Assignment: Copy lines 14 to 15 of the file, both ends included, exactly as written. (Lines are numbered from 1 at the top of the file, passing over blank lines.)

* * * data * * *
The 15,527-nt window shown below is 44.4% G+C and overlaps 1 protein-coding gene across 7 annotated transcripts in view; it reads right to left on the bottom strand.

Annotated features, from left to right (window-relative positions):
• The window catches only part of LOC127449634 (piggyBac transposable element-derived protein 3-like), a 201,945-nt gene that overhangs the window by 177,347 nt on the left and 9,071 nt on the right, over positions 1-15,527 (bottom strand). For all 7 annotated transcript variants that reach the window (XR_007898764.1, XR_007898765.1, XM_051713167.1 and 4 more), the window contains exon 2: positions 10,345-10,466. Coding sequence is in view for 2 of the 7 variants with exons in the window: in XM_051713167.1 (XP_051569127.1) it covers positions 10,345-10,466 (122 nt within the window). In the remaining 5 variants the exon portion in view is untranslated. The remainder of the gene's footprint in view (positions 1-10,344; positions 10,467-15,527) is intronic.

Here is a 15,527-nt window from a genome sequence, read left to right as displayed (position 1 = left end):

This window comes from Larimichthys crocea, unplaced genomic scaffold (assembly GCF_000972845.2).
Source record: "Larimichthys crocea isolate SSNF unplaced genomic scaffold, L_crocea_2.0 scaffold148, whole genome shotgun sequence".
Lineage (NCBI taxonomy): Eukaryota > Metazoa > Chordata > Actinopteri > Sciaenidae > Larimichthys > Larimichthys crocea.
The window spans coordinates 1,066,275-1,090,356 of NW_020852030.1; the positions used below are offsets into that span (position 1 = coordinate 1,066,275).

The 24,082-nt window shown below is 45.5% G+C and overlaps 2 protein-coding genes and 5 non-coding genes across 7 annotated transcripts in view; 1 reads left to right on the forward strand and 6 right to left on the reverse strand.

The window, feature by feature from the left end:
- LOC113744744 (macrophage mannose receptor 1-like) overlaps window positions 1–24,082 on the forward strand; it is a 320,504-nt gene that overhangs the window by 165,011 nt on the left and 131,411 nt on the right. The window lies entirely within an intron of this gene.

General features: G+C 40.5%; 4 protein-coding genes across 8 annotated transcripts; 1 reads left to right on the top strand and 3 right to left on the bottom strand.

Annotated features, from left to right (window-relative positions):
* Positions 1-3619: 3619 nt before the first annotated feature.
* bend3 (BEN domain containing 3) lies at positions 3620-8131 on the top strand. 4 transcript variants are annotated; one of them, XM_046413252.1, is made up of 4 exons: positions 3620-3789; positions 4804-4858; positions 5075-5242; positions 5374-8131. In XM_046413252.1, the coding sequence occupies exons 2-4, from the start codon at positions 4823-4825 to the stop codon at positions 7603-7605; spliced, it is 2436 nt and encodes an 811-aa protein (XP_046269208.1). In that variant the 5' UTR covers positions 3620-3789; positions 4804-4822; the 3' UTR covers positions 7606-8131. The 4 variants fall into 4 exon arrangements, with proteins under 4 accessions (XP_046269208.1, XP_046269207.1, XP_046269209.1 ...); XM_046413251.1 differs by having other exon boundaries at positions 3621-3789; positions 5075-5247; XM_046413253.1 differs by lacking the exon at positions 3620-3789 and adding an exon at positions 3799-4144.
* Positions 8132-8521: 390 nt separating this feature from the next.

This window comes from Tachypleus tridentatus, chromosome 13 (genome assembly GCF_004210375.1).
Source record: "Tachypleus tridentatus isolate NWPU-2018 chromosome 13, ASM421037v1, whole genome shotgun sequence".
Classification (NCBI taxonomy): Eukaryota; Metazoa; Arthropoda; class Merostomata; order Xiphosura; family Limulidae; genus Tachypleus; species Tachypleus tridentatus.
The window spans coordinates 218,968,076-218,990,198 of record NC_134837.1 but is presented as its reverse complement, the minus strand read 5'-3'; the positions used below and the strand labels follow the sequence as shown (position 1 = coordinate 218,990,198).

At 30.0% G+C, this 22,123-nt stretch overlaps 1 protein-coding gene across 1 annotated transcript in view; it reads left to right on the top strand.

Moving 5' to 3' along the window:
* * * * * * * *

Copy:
* Positions 1-3619: 3619 nt before the first annotated feature.
* bend3 (BEN domain containing 3) lies at positions 3620-8131 on the top strand. 4 transcript variants are annotated; one of them, XM_046413252.1, is made up of 4 exons: positions 3620-3789; positions 4804-4858; positions 5075-5242; positions 5374-8131. In XM_046413252.1, the coding sequence occupies exons 2-4, from the start codon at positions 4823-4825 to the stop codon at positions 7603-7605; spliced, it is 2436 nt and encodes an 811-aa protein (XP_046269208.1). In that variant the 5' UTR covers positions 3620-3789; positions 4804-4822; the 3' UTR covers positions 7606-8131. The 4 variants fall into 4 exon arrangements, with proteins under 4 accessions (XP_046269208.1, XP_046269207.1, XP_046269209.1 ...); XM_046413251.1 differs by having other exon boundaries at positions 3621-3789; positions 5075-5247; XM_046413253.1 differs by lacking the exon at positions 3620-3789 and adding an exon at positions 3799-4144.